To install click the Add extension button. That's it.

The source code for the WIKI 2 extension is being checked by specialists of the Mozilla Foundation, Google, and Apple. You could also do it yourself at any point in time.

4,5
Kelly Slayton
Congratulations on this excellent venture… what a great idea!
Alexander Grigorievskiy
I use WIKI 2 every day and almost forgot how the original Wikipedia looks like.
Live Statistics
English Articles
Improved in 24 Hours
Added in 24 Hours
Languages
Recent
Show all languages
What we do. Every page goes through several hundred of perfecting techniques; in live mode. Quite the same Wikipedia. Just better.
.
Leo
Newton
Brights
Milds

HMS Tyne (P281)

From Wikipedia, the free encyclopedia

HMS Tyne Leads Other Severn Class Fishery Patrol Vessels During Exercise MOD 45152274.jpg
HMS Tyne on exercise in 2011
History
United Kingdom
Name: HMS Tyne
Ordered: April 2001
Builder: Vosper Thornycroft
Launched: 1 July 2002
Commissioned: 4 July 2003
Decommissioned: 24 May 2018
Recommissioned: 25 July 2018
Homeport: Portsmouth
Identification:
Status: In Active Service
General characteristics
Class and type: River-class patrol vessel
Displacement: 1,700 tonnes[1]
Length: 79.5 m (260 ft 10 in)
Beam: 13.5 m (44 ft 3 in)
Draught: 3.8 m (12 ft 6 in)
Installed power: 4,125 kW (5,532 hp) at 1,000 rpm
Propulsion: Two Ruston 12RK 270 diesel engines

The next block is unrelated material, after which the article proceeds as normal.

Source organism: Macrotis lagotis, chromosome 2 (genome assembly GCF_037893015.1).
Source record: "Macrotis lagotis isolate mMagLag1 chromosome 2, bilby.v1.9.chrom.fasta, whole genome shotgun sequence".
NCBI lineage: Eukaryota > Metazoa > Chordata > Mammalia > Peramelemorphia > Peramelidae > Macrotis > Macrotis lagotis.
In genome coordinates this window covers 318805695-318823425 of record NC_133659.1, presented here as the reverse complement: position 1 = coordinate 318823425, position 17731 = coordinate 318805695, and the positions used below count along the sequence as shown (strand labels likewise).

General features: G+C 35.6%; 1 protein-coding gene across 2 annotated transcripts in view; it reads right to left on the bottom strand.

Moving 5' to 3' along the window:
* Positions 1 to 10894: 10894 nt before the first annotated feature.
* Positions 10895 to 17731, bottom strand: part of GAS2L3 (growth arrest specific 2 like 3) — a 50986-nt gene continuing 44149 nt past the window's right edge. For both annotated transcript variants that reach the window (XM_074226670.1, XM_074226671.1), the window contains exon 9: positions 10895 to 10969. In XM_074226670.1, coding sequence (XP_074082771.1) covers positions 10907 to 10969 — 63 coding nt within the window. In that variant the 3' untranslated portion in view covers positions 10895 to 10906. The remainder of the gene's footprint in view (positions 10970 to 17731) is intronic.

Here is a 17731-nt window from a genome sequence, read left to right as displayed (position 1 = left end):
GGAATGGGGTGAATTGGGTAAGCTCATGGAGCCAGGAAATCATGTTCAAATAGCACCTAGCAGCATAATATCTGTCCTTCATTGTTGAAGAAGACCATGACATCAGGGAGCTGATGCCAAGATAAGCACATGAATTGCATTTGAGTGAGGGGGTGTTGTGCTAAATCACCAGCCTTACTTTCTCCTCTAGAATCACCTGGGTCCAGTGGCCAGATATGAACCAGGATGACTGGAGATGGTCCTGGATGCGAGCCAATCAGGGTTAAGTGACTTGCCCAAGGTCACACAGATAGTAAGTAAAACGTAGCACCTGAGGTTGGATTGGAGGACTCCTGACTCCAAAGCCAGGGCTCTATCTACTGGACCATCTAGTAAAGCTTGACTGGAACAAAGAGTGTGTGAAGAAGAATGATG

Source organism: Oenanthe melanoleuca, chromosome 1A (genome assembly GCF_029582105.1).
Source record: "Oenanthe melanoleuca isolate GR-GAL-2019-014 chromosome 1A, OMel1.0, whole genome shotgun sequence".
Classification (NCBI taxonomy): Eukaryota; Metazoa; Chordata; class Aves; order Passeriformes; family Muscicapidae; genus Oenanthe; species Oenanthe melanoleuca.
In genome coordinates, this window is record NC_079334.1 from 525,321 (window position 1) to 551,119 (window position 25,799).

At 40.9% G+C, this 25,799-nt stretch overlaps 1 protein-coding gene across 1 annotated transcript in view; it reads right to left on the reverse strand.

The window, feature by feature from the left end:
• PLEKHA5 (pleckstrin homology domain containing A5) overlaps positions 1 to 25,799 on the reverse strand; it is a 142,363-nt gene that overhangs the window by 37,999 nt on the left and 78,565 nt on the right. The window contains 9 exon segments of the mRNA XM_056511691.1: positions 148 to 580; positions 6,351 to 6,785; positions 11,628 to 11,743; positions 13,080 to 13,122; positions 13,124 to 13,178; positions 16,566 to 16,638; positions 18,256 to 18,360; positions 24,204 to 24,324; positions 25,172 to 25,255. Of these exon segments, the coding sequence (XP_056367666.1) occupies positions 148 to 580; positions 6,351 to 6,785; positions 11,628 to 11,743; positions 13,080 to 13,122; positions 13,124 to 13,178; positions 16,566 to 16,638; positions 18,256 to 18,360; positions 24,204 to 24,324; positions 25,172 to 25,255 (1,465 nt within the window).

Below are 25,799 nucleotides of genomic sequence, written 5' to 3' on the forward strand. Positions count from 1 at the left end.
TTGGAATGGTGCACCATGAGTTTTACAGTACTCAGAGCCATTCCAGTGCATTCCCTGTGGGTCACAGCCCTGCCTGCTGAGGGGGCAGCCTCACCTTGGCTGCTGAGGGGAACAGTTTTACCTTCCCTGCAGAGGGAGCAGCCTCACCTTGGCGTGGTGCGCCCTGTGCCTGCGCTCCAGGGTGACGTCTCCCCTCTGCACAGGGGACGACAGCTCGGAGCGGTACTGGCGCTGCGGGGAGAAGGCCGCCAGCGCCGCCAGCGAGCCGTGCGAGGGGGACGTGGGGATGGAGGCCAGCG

Speed: 20 kn (37 km/h)
Range: 5,500 nmi (10,200 km)
Endurance: 21 days
Boats & landing
craft carried:
2 × rigid inflatable boats
Troops: 20
Complement: 30
Armament:

HMS Tyne is a River-class offshore patrol vessel built by Vosper Thornycroft in Southampton for the Royal Navy to serve as a fishery protection unit within the United Kingdom's waters along with her two sister ships Mersey and Severn. All three were commissioned into service in 2003 to replace the five older Island-class patrol vessels.

Tyne is the sixth Royal Navy ship to carry the name and was featured in the first episode of the BBC series Empire of the Seas, "How the Navy Forged the Modern World, Heart of Oak", presented by Dan Snow.

Construction

The first of her class, Tyne was built by Vosper Thornycroft at its Woolston, Southampton shipyard in 2001. Following construction, she was launched on 1 July 2002 with an expected handover to the Royal Navy's Fishery Protection Squadron by November.[2] By January 2003, she had completed the first stage of her sea trials in the Solent.[3]

The first three River Class ships Tyne, Severn and Mersey were the first ever privately-funded vessels received by the Royal Navy on charter.[2][4] They were chartered for five years, after which the Ministry of Defence could either purchase them outright or return them to VT.[4]

Operational history

Tyne made her first operational fishery protection patrol between January and February 2003.[5] In January 2004, having been on fishery protection duties, she helped coordinate a search and rescue following the capsizing of French fishing trawler Bugaled Breizh off the coast of Cornwall.[6]

In September 2012, the Royal Navy purchased Tyne and her sister ships Severn and Mersey, having previously operated them on lease.[7] They had a remaining service life of 11 years.[8]

Aside from her day-to-day fishery protection duties, Tyne has occasionally been called upon to undertake escort roles in the UK Area of Interest. Two such examples occurred in the autumn of 2016 when she was twice assigned to escort Russian warships through the English Channel.[9]

In March 2017, it was announced that Tyne would be manned by personnel usually assigned to Hunt-class mine countermeasures vessels to allow her crew to transfer to the Batch 2 River-class HMS Forth in build in Glasgow.[10]

Decommissioning and reactivation